The Guerilla Bureaucrat – Next City

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The Guerilla Bureaucrat

What Gabe Klein’s Legacy Says About the Future of Government

Story by Edward McClelland

Photography by Martha Williams

Published on Jan 6, 2014

As commissioner of the Chicago Department of Transportation, Gabe Klein almost always dressed for bicycling, not for business. One late October day in his office, Klein wore an oxford shirt with the top two buttons unfastened, blue jeans and rubber-soled lace-up shoes. If he needed to dress up, he could throw on an unconstructed cotton blazer in his closet. This was no hipster affectation, but a practical costume. Klein got around Chicago by bike, and he was ready to ride at any moment.

“This is a pretty good outfit,” he said. “I wore this today with a suit jacket, a sport coat. Wear as much cotton as possible. It’s breathable.”

At the end of his workday, Klein stepped out of his office building, which sits catty-corner from City Hall, and pulled the last Divvy bike out of a rack on the sidewalk for the 1.6-mile ride to his apartment in the South Loop. Divvy, the bike share service that debuted in August, was Klein’s baby — a bigger version of the Capital Bikeshare system he helped found as the District of Columbia’s transportation director, the position he held before moving to Chicago.

Klein lashed his leather satchel into the basket, ratcheted down the seat to accommodate his 5.5-foot frame, and tore off down LaSalle Street. Divvy doesn’t provide helmets, and as far as Klein is concerned, urban cyclists on short trips don’t need them. With no bike lane on LaSalle, Klein rode in the middle of the street, swooping in front of cars to make a left turn onto Monroe Street, like an agile blue darter swimming among lumbering sharks.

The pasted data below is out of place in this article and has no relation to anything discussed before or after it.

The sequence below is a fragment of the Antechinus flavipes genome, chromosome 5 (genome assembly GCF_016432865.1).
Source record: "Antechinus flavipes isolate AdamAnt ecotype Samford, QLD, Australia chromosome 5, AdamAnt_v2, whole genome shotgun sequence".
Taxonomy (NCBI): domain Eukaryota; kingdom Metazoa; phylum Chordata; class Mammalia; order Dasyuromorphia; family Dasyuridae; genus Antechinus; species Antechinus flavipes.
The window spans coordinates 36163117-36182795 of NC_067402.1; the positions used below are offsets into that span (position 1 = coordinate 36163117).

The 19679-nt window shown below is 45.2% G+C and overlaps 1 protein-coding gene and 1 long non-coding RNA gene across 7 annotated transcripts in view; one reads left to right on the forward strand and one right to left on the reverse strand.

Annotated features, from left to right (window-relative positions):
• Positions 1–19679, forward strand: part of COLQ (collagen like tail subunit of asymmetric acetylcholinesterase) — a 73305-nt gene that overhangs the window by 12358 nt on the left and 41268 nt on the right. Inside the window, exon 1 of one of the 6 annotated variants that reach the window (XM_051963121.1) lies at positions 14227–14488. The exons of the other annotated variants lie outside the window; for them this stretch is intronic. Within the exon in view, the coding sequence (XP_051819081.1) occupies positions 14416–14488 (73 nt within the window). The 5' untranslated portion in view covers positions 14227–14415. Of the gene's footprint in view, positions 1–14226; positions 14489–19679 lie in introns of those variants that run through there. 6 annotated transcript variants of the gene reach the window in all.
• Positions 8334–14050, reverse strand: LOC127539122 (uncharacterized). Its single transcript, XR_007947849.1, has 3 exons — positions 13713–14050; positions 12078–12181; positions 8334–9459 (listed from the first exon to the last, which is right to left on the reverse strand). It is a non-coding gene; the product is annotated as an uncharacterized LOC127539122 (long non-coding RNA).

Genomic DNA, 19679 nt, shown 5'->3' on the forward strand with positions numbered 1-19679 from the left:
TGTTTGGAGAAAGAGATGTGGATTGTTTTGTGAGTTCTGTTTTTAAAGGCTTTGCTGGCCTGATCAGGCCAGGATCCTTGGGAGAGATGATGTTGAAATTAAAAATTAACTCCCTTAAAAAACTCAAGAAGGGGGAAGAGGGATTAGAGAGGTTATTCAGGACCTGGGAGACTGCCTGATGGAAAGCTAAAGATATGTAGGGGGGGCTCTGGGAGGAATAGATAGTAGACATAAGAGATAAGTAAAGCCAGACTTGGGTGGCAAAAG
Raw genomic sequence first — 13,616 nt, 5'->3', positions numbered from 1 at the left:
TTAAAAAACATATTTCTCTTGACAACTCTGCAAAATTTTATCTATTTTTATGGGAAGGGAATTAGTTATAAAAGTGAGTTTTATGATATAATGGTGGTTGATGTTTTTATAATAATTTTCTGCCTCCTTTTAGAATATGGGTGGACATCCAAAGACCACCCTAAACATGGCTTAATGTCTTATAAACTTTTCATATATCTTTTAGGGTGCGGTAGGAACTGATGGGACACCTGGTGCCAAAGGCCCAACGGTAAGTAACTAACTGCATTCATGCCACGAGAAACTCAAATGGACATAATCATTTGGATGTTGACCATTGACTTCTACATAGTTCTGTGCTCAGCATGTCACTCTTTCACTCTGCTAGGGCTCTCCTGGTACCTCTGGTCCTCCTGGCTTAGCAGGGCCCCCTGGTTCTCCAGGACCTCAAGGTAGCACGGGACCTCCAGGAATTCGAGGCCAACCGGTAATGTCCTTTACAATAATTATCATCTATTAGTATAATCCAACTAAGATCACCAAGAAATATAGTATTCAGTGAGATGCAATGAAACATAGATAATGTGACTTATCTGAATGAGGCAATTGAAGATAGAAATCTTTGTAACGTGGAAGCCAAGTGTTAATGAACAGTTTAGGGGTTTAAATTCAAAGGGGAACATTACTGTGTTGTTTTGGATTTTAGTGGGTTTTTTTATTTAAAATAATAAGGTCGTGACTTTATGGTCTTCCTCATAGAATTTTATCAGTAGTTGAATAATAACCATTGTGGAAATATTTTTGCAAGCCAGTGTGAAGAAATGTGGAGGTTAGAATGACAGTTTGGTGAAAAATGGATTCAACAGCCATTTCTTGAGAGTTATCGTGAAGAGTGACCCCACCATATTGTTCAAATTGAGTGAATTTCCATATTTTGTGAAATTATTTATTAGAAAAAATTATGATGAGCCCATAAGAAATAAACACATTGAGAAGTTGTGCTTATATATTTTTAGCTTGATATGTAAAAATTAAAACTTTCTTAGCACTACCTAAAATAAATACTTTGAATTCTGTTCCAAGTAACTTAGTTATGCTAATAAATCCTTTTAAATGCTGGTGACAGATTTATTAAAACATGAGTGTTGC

Klein looked reckless but insisted this was a defensive riding strategy. “It’s safer to take up the whole lane,” he said as I followed on my own bike, turning my head every few seconds to make sure a crossover vehicle wasn’t about to drive up my back wheel. “You don’t want to be squeezed into the curb. If you take up a lane, drivers will treat you more like a car.”

The commissioner soon turned onto Dearborn Street and, suddenly, he didn’t have to worry about cars. Soon after Mayor Rahm Emanuel hired the upstart official in 2011, Klein decided to retrofit the busy north-south corridor with “Montréal-style” protected bicycle lanes, an innovation he had discovered on a trip to Canada. The western edge of Dearborn is now a two-way bicycle thoroughfare, protected from traffic by ranks of 28-inch-high plastic bollards. The bikes even have their own set of traffic signals, set to a different cycle than those for cars. When cars on this northbound-only street have a red left turn arrow, a green bicycle lights up.

“We’ve even got sensors in the road to detect whether there are cars in the left turn lane,” Klein boasted. “If not, the bikes can keep going.”

Ten minutes after leaving his office, Klein slammed his bike into a Divvy station around the corner from his apartment building at Michigan Avenue and 14th Street.

“You think you’ll run the Transportation Department the whole time Emanuel is mayor?” I asked as we lingered in front of his gate for a few minutes, before he ran upstairs to “jump on a six o’clock phone call.”

“I can’t imagine doing any job for 10 years,” Klein said.

Four days later, the 42-year-old Klein resigned, to return to D.C. His departure, after 2.5 years, was not a surprise. Klein was never a Chicagoan — his wife, Stephanie Plummer, continued to work for the Environmental Protection Agency in Washington, visiting Chicago only on weekends — and he’s never purely been a public servant. His résumé also includes selling bicycles, establishing Zipcar in D.C. and running a chain of electric food carts. But he was in Chicago long enough to move it toward the goal Emanuel set for him when he was hired: Making it the most bike-friendly city in America.